Only two scenes worked: first was Alvaro’s ‘deathbed’ interaction with Don Carlo in Act Three, when attention was focussed solely on them by means of careful lighting; and in the final scene, when all the superfluities were swept away and the minimalism of the ‘L’ came into its own.
Pountney seems not be have much interest in the main singers, who are pretty much left to their own devices, which is fine if they can act (Carosi) and less so if they can’t (Armiliato and Kocán). Still, all can be forgiven if the music is well served, and, firstly, all praise to Marco Armiliato and the Orchestra of the Vienna State Opera. Unsurprisingly, its tone was superb (nowhere better than in the Act Three ‘Prelude’), and Armiliato succeeded in bringing out the myriad of colours in the score, displaying a fine rapport with the singers and fully cognisant of the ebb and flow of the music, and the rubato so important in Verdi’s compositions.
Much is said of the dearth of singers capable of singing Verdi’s more ‘muscular’ operas, and if this was the finest cast even Vienna could muster, there is cause for concern indeed. Superb, and by far and away the closest to the ideal was Micaela Carosi’s impassioned and tireless Leonora, who, after a short warm-up period in which her vibrato was a little too insistent, produced ample, generous tone all the way to the very top; her Act Four aria ‘Pace, pace, mio Dio’ was, rightly, a crowning moment. Her top notes rang true and she brought much colour to her voice to indicate the conflicting emotions which define Leonora as a character.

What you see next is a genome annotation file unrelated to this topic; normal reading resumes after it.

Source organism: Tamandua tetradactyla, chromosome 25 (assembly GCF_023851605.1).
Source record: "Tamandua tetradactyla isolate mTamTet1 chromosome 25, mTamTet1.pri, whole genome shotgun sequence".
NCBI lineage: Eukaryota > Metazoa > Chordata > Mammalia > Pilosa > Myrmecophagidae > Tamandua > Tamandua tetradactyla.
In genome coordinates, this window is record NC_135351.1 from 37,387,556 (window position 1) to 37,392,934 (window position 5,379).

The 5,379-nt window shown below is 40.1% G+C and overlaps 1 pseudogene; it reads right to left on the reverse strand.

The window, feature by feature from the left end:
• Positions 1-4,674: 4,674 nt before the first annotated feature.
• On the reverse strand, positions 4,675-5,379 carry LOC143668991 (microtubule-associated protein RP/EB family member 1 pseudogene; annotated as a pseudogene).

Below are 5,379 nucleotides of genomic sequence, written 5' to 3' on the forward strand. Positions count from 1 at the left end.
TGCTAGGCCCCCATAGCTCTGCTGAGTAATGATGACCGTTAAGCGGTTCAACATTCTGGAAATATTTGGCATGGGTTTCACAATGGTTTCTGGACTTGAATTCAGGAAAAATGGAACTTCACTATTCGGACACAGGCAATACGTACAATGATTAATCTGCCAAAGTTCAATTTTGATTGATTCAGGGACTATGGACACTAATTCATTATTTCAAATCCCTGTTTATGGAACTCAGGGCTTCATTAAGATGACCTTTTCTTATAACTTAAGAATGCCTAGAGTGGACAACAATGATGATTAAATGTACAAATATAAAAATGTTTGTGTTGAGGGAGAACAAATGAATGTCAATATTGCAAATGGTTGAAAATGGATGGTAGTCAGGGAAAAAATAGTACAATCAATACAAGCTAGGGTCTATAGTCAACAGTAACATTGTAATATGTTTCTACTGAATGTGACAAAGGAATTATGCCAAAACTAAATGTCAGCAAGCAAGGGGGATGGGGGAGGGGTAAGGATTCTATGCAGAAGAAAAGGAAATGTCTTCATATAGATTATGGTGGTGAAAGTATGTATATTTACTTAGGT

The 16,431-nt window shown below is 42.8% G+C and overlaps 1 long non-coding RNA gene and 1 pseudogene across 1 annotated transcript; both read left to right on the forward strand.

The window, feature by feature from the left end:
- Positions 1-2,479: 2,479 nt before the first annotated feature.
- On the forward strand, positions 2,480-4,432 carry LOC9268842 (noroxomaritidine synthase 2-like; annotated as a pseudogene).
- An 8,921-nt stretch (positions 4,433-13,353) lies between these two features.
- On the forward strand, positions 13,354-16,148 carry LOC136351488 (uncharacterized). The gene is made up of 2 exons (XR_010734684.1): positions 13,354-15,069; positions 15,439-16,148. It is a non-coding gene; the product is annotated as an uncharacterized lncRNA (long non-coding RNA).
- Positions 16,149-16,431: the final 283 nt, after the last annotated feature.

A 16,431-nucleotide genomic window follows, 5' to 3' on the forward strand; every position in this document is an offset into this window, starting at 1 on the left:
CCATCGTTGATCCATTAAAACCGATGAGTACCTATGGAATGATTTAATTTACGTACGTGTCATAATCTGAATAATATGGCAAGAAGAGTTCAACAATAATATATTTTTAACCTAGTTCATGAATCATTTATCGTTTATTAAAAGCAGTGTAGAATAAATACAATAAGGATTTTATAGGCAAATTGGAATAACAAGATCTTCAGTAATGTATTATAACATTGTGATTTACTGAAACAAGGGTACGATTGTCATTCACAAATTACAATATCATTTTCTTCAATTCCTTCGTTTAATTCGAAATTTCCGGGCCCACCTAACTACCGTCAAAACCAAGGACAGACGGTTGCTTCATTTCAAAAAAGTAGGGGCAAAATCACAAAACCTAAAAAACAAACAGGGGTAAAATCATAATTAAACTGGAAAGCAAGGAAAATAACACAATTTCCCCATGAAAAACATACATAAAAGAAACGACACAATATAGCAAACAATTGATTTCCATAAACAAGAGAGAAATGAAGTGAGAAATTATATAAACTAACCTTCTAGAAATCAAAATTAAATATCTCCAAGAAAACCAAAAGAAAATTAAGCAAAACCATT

Fabio Armiliato was unlucky to catch a crab in his last scenes, audibly tired after the considerable exertions of Act Three and his well-delivered ‘O tu che in seno degli angeli’. However, despite his baritonal timbre, his is a bumpy delivery with top notes either generous or pinched, and he has an unfortunate habit of ‘hefting’ up to notes above the stave. I suspect strongly that he has moved into tenore robust territory because of the vacuum which exists, but that his is not such a voice, hence clear fatigue at the end of this demanding work. He is not a stage ‘natural’ either and would have benefitted from greater direction not to make him seem so wooden.